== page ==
There were plenty of concerns at the beginning of this millennium that video games like Second Life were ushering in a godless digital era that would soon see people strapping computers to their faces and foregoing real reality entirely. Sansar is not quite OASIS, the all-encompassing fictional VR world detailed in the novel Ready Player One, but it is looking to evolve in a similar pattern.

Sansar perhaps has more challenges ahead of it than any VR platform I’ve interacted with, but that’s largely because it’s just so frighteningly ambitious. Like Second Life, Project Sansar is not an experience that needs to be perfect at its initial launch or see a certain number of first week user numbers to be a hit. It just has to stay consistent, evolve with the hardware/interface trends of modern VR and steadily push boundaries as it updates.

Linden Lab is a uniquely bizarre company that is still thriving off the successes of a product that was introduced when people were grabbing AOL disks to connect to the web. In the decade since the greater public stopped caring about Second Life, nearly a million people have continued logging in and checking on their digital lives, running digital businesses, making digital friends and digitally living out their odd sexual fetishes.

During this past 13 years, Facebook and the social media revolution have taken off and taken hold, powerful smartphones found their way into a few billion people’s pockets and the way we all interact online has grown richer and more engrossing. Yet all those people keep logging in to take stock of their virtual lives because regardless of how much the theoretical polygon counts on the latest systems increase, the hardest thing to replicate online will always be a sense of community.

This area will be where Sansar faces its greatest test, building a digital community for a new generation of internet users on a medium that’s not yet fully understood. The early beta shows great promise and while a wide release of its desktop and VR versions is still likely months away, it’s clear that Linden Lab understands both the daunting magnitude of Project Sansar’s challenges and its potential.

A brief moment of VR brilliance with Trials of Tatooine for HTC Vive

A brief moment of VR brilliance with Trials of Tatooine for HTC Vive


In the midst of thrashing a virtual lightsaber all around my body with all of the sound effects, it’s a bit hard for me to ignore the increasingly apparent point that nostalgia will play a huge role in getting people hooked on AR and VR.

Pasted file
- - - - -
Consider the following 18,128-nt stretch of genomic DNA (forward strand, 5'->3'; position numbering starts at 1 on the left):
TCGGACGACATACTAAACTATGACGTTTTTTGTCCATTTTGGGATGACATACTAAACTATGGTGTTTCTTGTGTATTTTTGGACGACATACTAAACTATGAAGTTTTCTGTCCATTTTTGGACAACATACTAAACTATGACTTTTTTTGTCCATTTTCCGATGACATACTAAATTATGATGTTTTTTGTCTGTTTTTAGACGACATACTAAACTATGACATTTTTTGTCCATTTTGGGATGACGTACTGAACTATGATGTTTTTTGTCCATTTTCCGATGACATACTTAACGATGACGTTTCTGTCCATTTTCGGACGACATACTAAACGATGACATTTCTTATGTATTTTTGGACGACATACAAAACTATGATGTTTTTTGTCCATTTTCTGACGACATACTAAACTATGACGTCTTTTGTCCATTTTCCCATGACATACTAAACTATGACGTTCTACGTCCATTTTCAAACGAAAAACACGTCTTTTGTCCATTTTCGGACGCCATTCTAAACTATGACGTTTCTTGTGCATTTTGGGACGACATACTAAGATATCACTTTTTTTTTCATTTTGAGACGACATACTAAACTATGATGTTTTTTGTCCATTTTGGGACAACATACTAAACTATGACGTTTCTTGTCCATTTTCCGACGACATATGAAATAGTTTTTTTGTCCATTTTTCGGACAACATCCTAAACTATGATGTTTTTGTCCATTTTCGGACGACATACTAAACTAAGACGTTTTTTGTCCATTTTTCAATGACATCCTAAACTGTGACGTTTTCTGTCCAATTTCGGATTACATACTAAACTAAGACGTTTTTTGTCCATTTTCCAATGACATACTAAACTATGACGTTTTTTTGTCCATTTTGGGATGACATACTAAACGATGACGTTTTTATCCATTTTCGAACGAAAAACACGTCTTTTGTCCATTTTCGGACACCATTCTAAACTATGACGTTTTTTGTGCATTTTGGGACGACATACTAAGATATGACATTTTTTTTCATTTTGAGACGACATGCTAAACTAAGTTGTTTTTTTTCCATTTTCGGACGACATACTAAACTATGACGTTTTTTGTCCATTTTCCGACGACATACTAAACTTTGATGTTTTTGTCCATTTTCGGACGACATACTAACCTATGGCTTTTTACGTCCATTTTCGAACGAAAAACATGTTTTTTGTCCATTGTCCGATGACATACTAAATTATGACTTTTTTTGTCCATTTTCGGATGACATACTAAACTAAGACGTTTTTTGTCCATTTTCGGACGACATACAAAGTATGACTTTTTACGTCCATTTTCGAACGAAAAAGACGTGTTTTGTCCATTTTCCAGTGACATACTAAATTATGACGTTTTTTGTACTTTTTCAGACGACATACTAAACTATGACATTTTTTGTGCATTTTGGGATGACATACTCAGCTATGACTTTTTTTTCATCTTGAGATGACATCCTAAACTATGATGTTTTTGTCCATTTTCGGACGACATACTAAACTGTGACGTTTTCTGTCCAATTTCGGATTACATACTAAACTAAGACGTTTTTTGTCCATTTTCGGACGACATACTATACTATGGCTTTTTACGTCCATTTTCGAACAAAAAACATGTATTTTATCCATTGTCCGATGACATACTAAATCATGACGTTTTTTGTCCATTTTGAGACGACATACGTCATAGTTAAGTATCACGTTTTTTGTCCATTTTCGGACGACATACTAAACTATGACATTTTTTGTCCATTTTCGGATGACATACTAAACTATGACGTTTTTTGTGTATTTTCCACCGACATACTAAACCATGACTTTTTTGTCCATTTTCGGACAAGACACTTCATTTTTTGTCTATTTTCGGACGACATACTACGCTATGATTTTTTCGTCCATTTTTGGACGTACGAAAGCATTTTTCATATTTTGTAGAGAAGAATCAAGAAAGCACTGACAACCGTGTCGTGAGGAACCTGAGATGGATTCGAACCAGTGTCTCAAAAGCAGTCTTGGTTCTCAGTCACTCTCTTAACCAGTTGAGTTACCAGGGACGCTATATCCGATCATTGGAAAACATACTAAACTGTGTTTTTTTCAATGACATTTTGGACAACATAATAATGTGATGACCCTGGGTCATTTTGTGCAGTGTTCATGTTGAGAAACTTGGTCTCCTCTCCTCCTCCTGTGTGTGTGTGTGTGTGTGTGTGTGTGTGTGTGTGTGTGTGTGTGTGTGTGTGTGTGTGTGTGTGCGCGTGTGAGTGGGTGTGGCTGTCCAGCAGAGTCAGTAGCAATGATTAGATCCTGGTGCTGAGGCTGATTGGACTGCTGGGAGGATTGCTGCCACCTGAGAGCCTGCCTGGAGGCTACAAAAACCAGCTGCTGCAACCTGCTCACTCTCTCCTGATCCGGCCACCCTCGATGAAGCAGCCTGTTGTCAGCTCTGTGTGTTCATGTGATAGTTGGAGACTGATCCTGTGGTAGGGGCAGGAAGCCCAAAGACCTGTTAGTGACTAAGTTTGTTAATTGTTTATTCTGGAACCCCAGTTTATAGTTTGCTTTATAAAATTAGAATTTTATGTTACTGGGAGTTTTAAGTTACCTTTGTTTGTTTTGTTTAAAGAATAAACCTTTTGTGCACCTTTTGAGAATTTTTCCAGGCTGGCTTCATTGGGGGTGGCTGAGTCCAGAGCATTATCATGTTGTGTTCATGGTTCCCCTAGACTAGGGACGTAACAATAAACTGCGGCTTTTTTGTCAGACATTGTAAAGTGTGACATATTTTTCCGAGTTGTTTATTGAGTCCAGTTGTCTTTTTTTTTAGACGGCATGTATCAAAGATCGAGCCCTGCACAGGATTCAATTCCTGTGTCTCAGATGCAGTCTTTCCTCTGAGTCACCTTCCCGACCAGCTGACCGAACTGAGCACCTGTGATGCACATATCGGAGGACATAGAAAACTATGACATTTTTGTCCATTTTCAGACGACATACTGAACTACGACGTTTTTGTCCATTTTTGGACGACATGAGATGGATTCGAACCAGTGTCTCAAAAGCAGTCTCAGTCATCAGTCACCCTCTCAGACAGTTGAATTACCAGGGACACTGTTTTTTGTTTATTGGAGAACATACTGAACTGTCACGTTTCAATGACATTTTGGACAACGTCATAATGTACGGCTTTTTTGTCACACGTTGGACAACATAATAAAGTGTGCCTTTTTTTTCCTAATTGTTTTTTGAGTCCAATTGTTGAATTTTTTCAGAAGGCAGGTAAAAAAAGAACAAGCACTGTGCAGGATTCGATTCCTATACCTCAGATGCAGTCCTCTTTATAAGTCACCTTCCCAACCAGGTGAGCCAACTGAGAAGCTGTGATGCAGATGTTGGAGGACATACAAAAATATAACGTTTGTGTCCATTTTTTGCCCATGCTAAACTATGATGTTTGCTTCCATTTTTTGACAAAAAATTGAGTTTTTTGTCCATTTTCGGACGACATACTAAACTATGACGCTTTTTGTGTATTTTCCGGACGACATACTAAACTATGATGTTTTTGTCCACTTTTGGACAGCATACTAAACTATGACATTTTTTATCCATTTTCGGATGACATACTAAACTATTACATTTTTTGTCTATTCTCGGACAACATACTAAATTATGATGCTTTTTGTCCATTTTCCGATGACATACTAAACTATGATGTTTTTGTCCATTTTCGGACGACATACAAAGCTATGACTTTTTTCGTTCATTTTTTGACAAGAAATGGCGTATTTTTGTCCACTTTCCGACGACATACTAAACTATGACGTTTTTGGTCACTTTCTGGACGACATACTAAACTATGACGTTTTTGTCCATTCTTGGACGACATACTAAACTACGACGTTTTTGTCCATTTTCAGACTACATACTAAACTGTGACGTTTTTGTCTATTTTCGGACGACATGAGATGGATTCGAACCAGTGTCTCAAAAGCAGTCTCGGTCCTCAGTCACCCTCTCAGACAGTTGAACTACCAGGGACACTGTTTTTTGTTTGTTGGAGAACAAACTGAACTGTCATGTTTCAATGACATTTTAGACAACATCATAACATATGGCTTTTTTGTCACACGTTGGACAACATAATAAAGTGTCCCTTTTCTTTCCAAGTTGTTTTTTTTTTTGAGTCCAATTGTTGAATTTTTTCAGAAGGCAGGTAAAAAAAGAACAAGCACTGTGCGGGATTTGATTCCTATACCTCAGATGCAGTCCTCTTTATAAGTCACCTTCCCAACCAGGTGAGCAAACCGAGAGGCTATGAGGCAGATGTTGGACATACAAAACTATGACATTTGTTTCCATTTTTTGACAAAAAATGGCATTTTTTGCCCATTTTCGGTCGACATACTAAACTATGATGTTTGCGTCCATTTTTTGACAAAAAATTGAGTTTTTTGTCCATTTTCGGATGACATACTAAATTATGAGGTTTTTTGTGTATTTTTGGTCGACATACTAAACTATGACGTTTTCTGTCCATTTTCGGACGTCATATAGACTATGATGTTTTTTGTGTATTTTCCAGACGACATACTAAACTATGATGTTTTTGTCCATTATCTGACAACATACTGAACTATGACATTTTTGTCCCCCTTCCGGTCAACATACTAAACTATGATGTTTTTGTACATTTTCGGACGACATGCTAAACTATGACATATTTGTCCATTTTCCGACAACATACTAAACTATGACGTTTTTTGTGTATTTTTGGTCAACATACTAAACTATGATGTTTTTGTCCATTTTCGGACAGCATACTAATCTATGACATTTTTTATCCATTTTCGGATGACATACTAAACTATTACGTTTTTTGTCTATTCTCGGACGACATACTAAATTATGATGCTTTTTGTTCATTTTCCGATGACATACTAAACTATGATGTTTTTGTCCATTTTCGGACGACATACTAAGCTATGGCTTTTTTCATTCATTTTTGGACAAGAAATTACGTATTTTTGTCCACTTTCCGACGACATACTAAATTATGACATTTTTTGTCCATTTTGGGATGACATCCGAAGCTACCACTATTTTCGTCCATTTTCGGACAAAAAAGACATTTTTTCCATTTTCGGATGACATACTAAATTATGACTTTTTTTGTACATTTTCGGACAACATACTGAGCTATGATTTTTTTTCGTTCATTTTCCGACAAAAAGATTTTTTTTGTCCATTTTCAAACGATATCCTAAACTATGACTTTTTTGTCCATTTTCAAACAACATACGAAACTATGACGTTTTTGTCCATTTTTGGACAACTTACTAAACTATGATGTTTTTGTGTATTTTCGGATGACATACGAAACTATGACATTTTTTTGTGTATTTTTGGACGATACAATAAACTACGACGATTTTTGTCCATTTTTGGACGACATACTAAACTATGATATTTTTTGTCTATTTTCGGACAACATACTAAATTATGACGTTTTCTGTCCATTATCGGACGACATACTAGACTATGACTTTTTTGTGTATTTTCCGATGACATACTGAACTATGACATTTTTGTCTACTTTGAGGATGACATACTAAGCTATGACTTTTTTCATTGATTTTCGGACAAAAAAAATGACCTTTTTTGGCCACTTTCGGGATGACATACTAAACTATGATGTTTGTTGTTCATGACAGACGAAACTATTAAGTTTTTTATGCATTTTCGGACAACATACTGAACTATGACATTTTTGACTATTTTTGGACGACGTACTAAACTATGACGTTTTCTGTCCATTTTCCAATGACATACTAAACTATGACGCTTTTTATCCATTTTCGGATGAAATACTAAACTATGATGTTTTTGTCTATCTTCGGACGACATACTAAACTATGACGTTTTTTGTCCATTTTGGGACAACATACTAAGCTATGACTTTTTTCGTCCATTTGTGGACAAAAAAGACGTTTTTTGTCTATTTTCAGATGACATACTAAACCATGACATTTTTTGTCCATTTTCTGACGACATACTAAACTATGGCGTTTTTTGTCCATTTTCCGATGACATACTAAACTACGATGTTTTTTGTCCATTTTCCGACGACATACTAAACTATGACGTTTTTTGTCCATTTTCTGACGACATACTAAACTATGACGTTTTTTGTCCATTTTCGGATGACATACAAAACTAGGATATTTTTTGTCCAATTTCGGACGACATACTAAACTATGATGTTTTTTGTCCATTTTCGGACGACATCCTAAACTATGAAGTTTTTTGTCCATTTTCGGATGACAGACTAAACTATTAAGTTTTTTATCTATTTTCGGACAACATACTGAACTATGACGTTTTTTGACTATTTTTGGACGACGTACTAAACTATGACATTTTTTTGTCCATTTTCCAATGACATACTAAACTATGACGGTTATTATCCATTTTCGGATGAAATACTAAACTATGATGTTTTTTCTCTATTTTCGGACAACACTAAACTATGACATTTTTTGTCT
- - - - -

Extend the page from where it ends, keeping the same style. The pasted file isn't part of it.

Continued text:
Pokémon GO has already ignited this huge feverish debate around the future of augmented reality and what its adoption will look like, but it has essentially done so through capturing a lot of big kids’ imaginations in letting technology help them relive their childhood fantasies.

In many ways Trials of Tatooine, a VR experience available now on Steam for the HTC Vive, is this exactly. It begins with a brief non-combat experience where you listen to Han Solo instruct you to make repairs on the Millennium Falcon (just pushing lots of buttons) all while getting shot at by TIE fighters.


But this all really only exists to prepare you mentally for the awe-inspiring moment of getting a lightsaber into your hand for the first time. As soon as I grabbed the iconic weapon from R2-D2, I instantly flashed back to a 10-year-old Lucas lightsaber battling my friends and trying to make the most accurate sound effects possible as we fought our hearts out until someone got hit in the face and started crying.

This nostalgia-conjuring of mine is something that theoretically should be pretty well-exhausted for Star Wars after the all-Star-Wars-errythang media and merchandising push that defined a good deal of 2015. But even so, the feeling of actually holding the Vive controller with two hands and deflecting droid laser beams was a geekgasm that’s difficult to move past.

This isn’t the most dynamic experience I’ve had on Vive by any means, it’s obviously built as another demo for people to see the potential of VR storytelling in video game environments and it honestly does quite well there. Some early reviewers of the game on Steam have expressed dissatisfaction with the breadth of the experience, and feel as though it was over-promised and over-hyped, a dangerous and common occurrence in the VR content space these days.

I will say that Trials of Tatooine does say great things for the potential of Lucasfilm’s ILMxLAB, which is already aggressively experimenting with content for VR while also embarking on some stranger journeys with Magic Leap to embrace mixed-reality storytelling.

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Most VR content is crap these days, but the ones that are showing a lot of promise aren’t just giving people moments of photorealistic graphics or real world physics, they’re convincing users that some impossible things can happen with a little bit of virtual surreality.

Source: TechCrunch